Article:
My preparation for this morning’s talk was much different. I did not labor over each word in my speech; I actually had no notes today. Two years ago PowerPoint was a foreign tool; this morning I flipped through slides that allowed me to share with the students powerful images. I wasn’t terrified or nervous, but excited to touch lives. Two years ago, I didn’t have the confidence that this is a story worth telling – over and over. What a difference two years makes.

    It is not easy to talk about one’s darkest moments. It is not easy to relive a painful time in my life. But I have learned – over the past two years – how beneficial this story is for others to hear. And that makes it easy.

    I will forever be indebted to Mary Korzan for believing in my story – and my ability to share it with others. I have spoken to many schools over the past two years, but Queen of Peace will always be dear to me. Because even though I am not a student there, at Queen of Peace I learned what a gift I truly have to share with others. Thank you Mary! And thank you wonderful Queen of Peace students!

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    Today St. Anne’s School of Annapolis, where my sons attend, took an all-lower-school field trip to the USDA farm in Beltsville, MD. It was about a 45 minute trip, where the students harvested corn that was donated to a shelter that provides meals to the homeless. For about an hour, in the 90ish degree heat, the students collected thousands of ears of corn – and loved it. It was meant to be a community-building event, both for the school and for the school’s mission of outreach and service to others. That alone would be enough to make today’s field trip noteworthy.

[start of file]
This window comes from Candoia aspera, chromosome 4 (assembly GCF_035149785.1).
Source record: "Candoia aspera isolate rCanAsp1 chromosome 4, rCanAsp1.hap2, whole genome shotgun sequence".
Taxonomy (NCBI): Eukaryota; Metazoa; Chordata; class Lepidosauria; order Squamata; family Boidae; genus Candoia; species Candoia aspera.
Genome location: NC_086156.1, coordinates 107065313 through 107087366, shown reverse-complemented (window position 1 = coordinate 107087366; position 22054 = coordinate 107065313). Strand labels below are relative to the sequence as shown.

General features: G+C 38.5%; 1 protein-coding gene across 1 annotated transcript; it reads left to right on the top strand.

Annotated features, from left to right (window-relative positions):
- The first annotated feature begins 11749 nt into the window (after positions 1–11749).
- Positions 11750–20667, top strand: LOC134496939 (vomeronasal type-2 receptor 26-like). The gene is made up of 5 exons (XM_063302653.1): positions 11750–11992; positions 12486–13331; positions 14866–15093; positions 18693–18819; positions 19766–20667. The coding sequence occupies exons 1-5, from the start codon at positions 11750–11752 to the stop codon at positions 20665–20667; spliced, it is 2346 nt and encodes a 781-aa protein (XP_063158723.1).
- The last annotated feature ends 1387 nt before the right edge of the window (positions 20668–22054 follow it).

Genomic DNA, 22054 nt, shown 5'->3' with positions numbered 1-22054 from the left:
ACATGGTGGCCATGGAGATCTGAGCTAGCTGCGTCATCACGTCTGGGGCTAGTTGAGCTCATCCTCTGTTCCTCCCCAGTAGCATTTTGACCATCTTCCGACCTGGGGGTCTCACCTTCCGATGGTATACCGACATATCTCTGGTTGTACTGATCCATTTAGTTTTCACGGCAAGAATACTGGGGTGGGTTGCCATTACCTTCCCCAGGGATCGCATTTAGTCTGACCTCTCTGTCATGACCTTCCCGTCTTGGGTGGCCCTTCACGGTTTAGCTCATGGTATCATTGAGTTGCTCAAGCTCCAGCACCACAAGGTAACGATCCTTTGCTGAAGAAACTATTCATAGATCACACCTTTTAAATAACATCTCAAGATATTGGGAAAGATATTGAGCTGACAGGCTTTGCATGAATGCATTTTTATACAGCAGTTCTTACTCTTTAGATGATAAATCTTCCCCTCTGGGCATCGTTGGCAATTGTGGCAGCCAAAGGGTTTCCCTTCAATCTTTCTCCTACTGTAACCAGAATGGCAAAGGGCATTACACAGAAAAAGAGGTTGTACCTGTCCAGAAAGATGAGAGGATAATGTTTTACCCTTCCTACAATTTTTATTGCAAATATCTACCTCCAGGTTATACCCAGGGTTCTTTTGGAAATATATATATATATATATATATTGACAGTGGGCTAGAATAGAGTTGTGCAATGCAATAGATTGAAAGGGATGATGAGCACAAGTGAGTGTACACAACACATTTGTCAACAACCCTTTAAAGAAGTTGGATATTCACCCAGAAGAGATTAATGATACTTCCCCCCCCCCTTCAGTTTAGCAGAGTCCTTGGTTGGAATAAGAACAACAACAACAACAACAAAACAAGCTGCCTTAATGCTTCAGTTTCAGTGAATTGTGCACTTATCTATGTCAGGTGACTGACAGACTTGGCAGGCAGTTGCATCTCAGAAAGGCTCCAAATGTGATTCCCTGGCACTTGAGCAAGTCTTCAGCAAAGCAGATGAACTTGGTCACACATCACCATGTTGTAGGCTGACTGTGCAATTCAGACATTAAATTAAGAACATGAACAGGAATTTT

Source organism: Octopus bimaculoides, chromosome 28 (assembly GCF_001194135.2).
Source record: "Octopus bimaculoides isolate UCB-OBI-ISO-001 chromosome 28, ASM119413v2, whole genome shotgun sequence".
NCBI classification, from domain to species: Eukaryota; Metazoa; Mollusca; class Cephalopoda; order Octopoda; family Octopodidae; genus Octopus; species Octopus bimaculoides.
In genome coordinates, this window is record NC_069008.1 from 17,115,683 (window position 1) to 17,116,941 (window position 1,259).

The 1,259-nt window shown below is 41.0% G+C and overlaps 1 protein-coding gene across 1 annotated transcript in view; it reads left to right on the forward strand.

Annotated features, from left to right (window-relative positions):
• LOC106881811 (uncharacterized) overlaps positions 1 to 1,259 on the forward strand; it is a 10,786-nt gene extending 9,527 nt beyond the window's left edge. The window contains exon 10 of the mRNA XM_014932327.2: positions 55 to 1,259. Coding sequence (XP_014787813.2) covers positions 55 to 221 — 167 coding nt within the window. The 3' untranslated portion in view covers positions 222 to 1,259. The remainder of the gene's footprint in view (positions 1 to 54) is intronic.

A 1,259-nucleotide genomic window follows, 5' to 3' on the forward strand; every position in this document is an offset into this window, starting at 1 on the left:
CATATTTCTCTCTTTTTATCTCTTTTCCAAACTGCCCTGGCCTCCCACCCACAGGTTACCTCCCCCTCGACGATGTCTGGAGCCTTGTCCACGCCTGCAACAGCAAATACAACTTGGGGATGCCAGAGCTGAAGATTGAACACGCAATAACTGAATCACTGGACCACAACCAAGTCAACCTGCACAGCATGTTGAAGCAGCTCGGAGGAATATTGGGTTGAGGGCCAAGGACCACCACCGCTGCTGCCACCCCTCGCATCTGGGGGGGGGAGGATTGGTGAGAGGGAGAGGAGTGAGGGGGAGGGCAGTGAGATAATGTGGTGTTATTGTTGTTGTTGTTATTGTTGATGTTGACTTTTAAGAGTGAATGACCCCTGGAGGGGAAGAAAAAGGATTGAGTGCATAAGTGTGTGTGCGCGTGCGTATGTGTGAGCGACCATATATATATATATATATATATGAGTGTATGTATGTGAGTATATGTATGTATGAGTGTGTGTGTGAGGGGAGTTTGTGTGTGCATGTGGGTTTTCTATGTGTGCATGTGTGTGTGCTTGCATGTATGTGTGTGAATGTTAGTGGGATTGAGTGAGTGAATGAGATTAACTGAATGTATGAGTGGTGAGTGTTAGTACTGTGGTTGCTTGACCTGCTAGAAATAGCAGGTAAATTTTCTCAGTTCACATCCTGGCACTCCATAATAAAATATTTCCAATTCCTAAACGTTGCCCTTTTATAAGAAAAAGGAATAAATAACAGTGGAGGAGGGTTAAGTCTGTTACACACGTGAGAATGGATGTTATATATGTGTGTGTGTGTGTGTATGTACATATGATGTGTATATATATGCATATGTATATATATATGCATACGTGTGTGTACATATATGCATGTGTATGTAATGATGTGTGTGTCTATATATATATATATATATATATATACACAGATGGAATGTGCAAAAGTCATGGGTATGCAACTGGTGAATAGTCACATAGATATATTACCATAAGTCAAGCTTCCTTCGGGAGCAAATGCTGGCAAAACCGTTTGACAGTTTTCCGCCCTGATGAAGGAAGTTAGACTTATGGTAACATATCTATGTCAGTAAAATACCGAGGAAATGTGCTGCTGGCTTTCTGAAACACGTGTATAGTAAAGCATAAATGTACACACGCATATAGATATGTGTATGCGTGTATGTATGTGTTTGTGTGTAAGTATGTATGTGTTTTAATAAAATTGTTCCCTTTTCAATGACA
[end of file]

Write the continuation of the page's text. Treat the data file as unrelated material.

I love community. I talk about it all the time, and I truly believe in the power that our strength in numbers provides. Everyone knows I send my children to St. Anne’s because of the community of families who embrace the school. And today, for this community-building event, I wanted my boys to be fully integrated with their peers, teachers and other parents. So we rode the bus – together.

    I really didn’t want it to be a big deal. It wasn’t (or so I thought). I was completely fine with it (or so I thought). But it needed to be done and I thought this was the time to do it- as a community. And that it was. The entire community today made me realize that I made the right decision. From teachers, who took great care to make sure that we were on the bus we wanted and that we could back out at any time, to the Head of School who gave me a hug and just said, “I’m proud of you,” to my friends who said, “You are a really good mom.” But I think the best part of today was a comment from my son’s teacher from last year who told me that she asked Edward if he rode on the bus and he replied with a big smile, “YES, with my mom!”

    How could I not? I am so grateful that I had the time to make the decision when I wanted to make it. I am thankful for children who understand, for a school community that understood what this means to me, and for the many, many others who I know took that ride with me. Life continues to be a journey – and today it took a path on an unlikely vehicle to a place where I was reminded to be thankful for the gifts and community in my life.